0 ( +2 / -2 )

Suppose some Ukrainian people erected a war memorial honoring Nazi leaders, such as Stephan Bandera and the cabal, could she say it'd be natural for the Ukrainians to pay respect to the war dead?

Well apparently that is just dandy.

-3 ( +0 / -3 )

Suppose the German people erected a war memorial honoring Nazi leaders, such as Hitler and the cabal, could she say it'd be natural for the Germans to pay respect to the war dead?

Apples and oranges argument, purely based upon the differences in how Japan and Germany were treated following the war.

What would have happened if the Emperor was held directly responsible for the war, as the leader of Japan? What or how would have things been different?

See, I can make meaningless comparisons or what if's too!

1 ( +3 / -2 )

"The government expresses deep disappointment and regret that Japanese leaders again sent offerings to or visited the Yasukuni shrine which glorifies Japan's war of aggression and enshrines war criminals," South Korea's foreign ministry said.

The comment was mostly directed towards SK's domestic audience.

0 ( +1 / -1 )

When asked why she visited Yasukuni Shrine, Sanae Takaichi. who led a group of LDP lawmakers to visit the shrine, answered, "It's natural for Japanese to pay tribute to the war dead who had lost their lives for the sake of the nation."

The catch, however, is that enshrined there are not only the war dead, souls of unknown soldiers, but also Tokyo tribunal class A war criminals spearheaded by Gen. Hideki Tojo. (Of course, you can’t discuss Tojo and Hitler on the same plain.) 

 Suppose the German people erected a war memorial honoring Nazi leaders, such as Hitler and the cabal, could she say it'd be natural for the Germans to pay respect to the war dead?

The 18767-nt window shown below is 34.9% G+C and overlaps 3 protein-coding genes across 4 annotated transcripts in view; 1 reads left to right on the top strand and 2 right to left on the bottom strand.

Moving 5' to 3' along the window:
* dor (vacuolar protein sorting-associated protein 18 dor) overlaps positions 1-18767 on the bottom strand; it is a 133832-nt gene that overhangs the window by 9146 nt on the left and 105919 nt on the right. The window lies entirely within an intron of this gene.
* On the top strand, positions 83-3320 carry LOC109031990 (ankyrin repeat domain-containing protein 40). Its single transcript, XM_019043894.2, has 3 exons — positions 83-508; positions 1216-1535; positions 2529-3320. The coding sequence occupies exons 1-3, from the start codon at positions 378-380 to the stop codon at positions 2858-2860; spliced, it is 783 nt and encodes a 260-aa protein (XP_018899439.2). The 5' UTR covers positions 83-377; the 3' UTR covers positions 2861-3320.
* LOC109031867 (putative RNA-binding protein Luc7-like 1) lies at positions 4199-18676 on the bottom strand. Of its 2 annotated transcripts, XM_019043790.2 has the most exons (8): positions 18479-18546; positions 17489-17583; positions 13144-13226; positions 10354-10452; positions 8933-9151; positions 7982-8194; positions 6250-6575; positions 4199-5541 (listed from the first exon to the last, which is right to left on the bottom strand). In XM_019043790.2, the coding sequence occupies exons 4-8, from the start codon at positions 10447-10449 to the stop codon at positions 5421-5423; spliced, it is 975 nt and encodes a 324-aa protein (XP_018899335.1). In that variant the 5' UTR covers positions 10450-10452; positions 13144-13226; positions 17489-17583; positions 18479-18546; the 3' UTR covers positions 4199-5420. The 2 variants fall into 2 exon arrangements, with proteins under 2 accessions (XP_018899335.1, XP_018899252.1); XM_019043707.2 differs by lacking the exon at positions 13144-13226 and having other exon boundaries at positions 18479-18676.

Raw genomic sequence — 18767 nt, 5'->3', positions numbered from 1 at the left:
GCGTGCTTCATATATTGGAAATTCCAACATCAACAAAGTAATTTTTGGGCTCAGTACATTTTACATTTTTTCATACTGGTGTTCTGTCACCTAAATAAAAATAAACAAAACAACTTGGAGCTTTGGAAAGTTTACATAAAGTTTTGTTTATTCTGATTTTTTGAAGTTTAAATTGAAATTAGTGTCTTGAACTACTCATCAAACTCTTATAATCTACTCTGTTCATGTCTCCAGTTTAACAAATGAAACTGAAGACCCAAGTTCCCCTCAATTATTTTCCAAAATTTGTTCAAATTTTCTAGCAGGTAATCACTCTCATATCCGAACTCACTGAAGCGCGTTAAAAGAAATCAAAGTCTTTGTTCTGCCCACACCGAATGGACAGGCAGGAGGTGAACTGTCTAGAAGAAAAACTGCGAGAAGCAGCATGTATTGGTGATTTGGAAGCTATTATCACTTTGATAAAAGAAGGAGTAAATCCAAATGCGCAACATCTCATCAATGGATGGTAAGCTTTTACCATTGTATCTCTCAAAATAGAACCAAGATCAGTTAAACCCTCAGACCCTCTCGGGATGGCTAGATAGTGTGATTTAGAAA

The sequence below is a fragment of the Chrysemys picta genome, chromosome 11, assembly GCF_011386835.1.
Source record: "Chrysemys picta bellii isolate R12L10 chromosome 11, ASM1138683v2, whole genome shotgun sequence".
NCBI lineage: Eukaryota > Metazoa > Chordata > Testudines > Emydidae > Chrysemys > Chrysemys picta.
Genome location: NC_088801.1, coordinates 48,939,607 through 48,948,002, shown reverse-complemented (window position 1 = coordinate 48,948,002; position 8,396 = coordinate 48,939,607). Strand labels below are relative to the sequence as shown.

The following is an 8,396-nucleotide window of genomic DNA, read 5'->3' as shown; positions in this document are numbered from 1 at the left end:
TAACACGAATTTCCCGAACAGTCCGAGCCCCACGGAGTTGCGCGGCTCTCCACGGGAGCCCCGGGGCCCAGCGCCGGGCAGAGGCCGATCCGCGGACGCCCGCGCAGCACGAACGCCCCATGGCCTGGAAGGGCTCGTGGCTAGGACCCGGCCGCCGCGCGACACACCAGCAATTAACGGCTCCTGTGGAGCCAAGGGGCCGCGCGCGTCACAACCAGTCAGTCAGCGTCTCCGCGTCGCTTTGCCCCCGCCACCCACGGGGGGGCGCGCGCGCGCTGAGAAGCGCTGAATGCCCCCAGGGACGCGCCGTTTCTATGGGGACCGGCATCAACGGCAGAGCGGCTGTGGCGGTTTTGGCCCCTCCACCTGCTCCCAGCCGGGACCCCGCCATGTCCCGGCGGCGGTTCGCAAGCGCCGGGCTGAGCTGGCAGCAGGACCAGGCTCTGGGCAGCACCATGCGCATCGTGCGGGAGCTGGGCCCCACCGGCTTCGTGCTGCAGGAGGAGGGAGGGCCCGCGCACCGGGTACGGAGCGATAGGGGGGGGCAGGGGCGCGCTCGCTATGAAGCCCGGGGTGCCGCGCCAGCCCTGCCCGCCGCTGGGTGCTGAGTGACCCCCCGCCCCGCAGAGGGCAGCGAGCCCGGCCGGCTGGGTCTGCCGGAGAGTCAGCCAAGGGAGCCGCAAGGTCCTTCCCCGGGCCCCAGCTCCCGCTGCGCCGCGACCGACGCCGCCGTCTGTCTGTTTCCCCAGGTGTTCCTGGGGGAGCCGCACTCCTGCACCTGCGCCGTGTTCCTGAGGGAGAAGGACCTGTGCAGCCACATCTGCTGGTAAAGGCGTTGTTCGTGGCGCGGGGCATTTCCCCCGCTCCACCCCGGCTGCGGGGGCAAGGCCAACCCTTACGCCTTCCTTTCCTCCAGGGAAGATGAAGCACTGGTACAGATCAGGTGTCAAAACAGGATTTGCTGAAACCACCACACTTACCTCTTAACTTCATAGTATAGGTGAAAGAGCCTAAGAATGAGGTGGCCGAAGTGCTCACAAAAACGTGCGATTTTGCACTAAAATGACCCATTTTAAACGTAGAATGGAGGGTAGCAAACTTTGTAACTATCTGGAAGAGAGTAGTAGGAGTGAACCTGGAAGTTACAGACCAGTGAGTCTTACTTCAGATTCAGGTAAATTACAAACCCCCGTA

-1 ( +3 / -4 )

@Simon

No, in fact when one Korean family asked for their relative to be removed, they were refused.

0 ( +2 / -2 )

OssanAmerica

Today 10:21 am JST

"The shrine is seen by Beijing and Seoul as a symbol of Japan's past military aggression because it includes 14 Japanese wartime leaders convicted as war criminals by an Allied tribunal among the 2.5 million war dead honored there."

Yes, and it also includes 21,000 Koreans.

They all opted to be enshrined there, did they?

-3 ( +3 / -6 )

Colonize much?

Yes, and it also includes 21,000 Koreans.

-5 ( +3 / -8 )

@ Wasabi

Yes, but it is the Japanese that will not leave the past in the past.

-6 ( +4 / -10 )

Just don’t report it anymore. We are all tired of it.

Report or not, this is not the problem. Leave the past in the past and look to the futur.

4 ( +9 / -5 )

The shrine is seen by Beijing and Seoul as a symbol of Japan's past military aggression because it includes 14 Japanese wartime leaders convicted as war criminals by an Allied tribunal among the 2.5 million war dead honored there.

Yes, and it also includes 21,000 Koreans.

9 ( +13 / -4 )

Just don’t report it anymore. We are all tired of it.

8 ( +14 / -6 )

Login to leave a comment

Facebook users

Use your Facebook account to login or register with JapanToday. By doing so, you will also receive an email inviting you to receive our news alerts.

Facebook Connect

Login with your JapanToday account

User registration

Articles, Offers & Useful Resources

A mix of what's trending on our other sites